Another over the top performance that is simply incredible comes from Lionel (Kevin McAllister) the royal steward. McAllister has a regal flamboyance about his character that makes him utterly laughable and enjoyable while still portraying to the hilt the importance of his role in the Prince’s life. His rich voice that belts “The Prince is Giving a Ball” heralds the call of urgency with all of the regality that such a proclamation is due. His overall interactions with the Prince and the Stepmother are brilliants winks of comedic genius and leave your heart filled with bubbles of laughter.

Fairy Godmother (Terry Burrell) livens things up with her magical voice and marvelous stage presence. While only getting one big song, it’s an amazing bout of brilliance as she belts out her beliefs on dreamers and zanies and fools in “Impossible.” Burrell is charming, delightful, and all around the answer to every girl’s magic prayers. She is one Fairy Godmother who you’d want sticking around to help the stunning transformation from plain country bumpkin to radiant princess.

It would not be a true fairytale story without a Prince (Matthew John Kacergis). And this prince is indeed charming. When singing his solo in “The Sweetest Sounds” he sweeps you off your feet with his dulcet tone and soothing voice. His chemistry with Cinderella is a delightful innocent notion of fairy tale love. When Kacergis duets “Ten Minutes Ago” with Cinderella the pair sing with stardust sparkling in their song, as if the heavens have dripped true love at first sight into their voices. This romantic sentiment is echoed in their duet “Do I Love You Because You’re Beautiful?” as well, making for a shining night of majesty and wonder.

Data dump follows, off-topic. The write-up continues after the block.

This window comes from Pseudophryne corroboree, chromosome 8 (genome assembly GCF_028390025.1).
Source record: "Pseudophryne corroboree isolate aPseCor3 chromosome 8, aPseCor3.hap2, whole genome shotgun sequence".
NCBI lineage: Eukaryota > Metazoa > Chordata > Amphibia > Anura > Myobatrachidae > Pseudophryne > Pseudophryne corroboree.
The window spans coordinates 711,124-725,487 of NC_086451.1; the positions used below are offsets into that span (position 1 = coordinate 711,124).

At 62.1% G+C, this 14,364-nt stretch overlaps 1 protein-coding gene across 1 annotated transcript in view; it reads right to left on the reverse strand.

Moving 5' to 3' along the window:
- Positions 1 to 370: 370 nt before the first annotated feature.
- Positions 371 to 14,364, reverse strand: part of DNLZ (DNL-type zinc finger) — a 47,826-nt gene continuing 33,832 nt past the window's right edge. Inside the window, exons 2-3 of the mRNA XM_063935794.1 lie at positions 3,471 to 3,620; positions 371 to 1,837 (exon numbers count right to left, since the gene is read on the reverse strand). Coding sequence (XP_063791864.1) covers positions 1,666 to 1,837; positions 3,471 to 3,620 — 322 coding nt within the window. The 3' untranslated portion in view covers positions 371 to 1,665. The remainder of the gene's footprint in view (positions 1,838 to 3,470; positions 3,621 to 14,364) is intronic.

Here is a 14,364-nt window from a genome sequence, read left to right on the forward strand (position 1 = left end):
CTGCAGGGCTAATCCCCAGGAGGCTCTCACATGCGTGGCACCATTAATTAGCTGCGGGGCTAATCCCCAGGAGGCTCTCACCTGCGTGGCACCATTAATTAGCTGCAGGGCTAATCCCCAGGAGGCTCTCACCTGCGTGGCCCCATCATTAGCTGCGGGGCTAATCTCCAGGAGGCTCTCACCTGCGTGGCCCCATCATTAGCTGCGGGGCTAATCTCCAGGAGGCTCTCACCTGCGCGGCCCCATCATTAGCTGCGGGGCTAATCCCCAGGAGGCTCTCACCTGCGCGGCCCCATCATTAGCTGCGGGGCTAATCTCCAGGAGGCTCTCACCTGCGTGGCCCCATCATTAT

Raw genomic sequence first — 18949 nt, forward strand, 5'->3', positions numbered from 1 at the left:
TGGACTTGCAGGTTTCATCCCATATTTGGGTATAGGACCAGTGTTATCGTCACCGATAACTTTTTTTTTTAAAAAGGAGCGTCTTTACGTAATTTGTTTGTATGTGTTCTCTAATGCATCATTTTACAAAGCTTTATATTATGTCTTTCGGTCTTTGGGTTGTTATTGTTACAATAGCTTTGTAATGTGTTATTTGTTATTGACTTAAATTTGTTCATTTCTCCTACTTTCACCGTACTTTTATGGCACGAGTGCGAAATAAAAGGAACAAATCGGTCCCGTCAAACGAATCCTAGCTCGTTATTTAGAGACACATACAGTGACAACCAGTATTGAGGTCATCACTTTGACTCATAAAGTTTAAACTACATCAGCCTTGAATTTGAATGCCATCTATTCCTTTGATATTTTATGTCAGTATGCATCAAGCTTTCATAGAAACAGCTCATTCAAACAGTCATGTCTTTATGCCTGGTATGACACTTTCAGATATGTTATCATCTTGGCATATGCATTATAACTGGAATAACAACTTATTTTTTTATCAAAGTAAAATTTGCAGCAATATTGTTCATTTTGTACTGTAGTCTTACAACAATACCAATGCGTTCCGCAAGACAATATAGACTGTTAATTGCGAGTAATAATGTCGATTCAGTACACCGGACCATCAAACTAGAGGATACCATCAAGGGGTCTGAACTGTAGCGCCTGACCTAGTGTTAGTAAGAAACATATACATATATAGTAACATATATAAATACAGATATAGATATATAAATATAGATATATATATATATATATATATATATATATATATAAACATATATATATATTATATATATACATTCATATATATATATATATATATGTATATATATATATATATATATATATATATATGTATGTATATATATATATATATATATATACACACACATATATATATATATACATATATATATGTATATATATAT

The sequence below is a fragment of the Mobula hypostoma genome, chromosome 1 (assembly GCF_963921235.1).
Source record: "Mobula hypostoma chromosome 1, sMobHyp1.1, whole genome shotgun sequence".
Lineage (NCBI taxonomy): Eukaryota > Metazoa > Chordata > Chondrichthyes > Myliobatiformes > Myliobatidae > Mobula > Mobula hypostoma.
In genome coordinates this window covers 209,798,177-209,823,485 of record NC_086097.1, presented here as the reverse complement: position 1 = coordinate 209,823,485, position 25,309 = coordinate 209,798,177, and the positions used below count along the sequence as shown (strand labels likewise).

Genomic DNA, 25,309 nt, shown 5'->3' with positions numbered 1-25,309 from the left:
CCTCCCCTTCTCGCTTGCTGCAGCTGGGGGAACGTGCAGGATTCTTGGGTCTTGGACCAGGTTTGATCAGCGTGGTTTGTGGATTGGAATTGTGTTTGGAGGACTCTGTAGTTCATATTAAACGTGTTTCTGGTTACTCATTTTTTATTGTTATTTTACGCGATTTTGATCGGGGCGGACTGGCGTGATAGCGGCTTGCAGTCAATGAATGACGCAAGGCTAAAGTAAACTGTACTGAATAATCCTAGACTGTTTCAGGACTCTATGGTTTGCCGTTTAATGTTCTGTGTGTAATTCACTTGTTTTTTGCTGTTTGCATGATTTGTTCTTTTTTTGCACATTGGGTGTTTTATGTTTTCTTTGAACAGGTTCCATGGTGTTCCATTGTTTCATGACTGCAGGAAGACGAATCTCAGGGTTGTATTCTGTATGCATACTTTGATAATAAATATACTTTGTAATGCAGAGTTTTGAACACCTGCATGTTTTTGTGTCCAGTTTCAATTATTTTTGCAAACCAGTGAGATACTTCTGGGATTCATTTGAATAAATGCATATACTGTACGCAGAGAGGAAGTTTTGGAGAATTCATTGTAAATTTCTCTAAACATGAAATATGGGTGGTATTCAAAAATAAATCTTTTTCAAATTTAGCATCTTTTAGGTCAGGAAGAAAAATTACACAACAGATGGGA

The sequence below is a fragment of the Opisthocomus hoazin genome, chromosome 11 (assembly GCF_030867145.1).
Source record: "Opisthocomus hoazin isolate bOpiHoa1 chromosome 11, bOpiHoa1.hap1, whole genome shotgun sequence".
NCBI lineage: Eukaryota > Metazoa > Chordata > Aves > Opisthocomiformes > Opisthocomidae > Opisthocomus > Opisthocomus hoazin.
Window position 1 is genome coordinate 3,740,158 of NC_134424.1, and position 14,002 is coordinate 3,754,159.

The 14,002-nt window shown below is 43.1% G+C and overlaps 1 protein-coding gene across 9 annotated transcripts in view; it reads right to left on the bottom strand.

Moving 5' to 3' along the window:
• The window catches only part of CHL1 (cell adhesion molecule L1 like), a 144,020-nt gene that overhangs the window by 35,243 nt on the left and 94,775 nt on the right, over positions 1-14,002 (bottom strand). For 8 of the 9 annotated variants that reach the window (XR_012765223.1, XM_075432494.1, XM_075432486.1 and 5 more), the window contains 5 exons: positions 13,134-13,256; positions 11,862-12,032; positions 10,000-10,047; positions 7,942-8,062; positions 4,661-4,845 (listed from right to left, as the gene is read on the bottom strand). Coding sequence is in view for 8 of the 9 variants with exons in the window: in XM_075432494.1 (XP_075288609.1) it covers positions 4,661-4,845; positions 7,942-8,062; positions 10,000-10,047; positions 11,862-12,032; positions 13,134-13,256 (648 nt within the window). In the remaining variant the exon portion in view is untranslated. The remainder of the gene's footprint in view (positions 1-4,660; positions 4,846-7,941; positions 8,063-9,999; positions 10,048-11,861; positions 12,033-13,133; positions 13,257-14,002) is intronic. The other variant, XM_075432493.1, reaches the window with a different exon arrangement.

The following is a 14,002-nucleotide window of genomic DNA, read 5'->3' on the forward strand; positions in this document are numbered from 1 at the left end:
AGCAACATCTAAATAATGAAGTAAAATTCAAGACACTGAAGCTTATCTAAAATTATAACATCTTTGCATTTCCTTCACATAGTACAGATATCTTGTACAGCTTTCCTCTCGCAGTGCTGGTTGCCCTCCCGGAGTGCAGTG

Jessica Lauren Ball and Terry Burrell. Photo by Stan Barouh.

The title of the story, the cinder maid herself, Cinderella (Jessica Lauren Ball) is a fairy tale dream come true. Ball has a delicate beauty about her character, the subtle way she composes herself, the simplistic joys, all tied together in a pure undiluted voice that rings clearly in every song she sings. Ball’s imaginative prowess is inviting and strong when she sings “In My Own Little Corner” each scenario she sings like a liquid painting come to life, every role adapted to her persona as she twitters over the luxuries of her own mind’s dreams. Her mesmerizing duet, “Do I Love You Because You’re Beautiful?” is drenched deeply with love and compassion when she sings with the Prince, and her jovial spirits are uplifted and sung out warmly for all to hear when she regales her stepfamily with the tale of the ball in “A Lovely Night.” Ball is the shining belle of the ball; a perfect princess, a stunning Cinderella if ever there was one.

Bring the entire family to Olney Theatre Center’s majestic Cinderella. It’s a royal treat!

Running Time: Two hours with one 15-minute intermission.

Cinderella plays through December 30, 2012 at Olney Theatre Center’s Main Stage – 2001 Olney Sandy Spring Road in Olney, MD. For tickets, call the box office at (301) 924-3400, or purchase them online.

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Amanda Gunther
Amanda Gunther is an actress, a writer, and loves the theatre. She graduated with her BFA in acting from the University of Maryland Baltimore County and spent two years studying abroad in Sydney, Australia at the University of New South Wales. Her time spent in Sydney taught her a lot about the performing arts, from Improv Comedy to performance art drama done completely in the dark. She loves theatre of all kinds, but loves musicals the best. When she’s not working, if she’s not at the theatre, you can usually find her reading a book, working on ideas for her own books, or just relaxing and taking in the sights and sounds of her Baltimore hometown. She loves to travel, exploring new venues for performing arts and other leisurely activities. Writing for the DCMetroTheaterArts as a Senior Writer gives her a chance to pursue her passion of the theatre and will broaden her horizons in the writer’s field.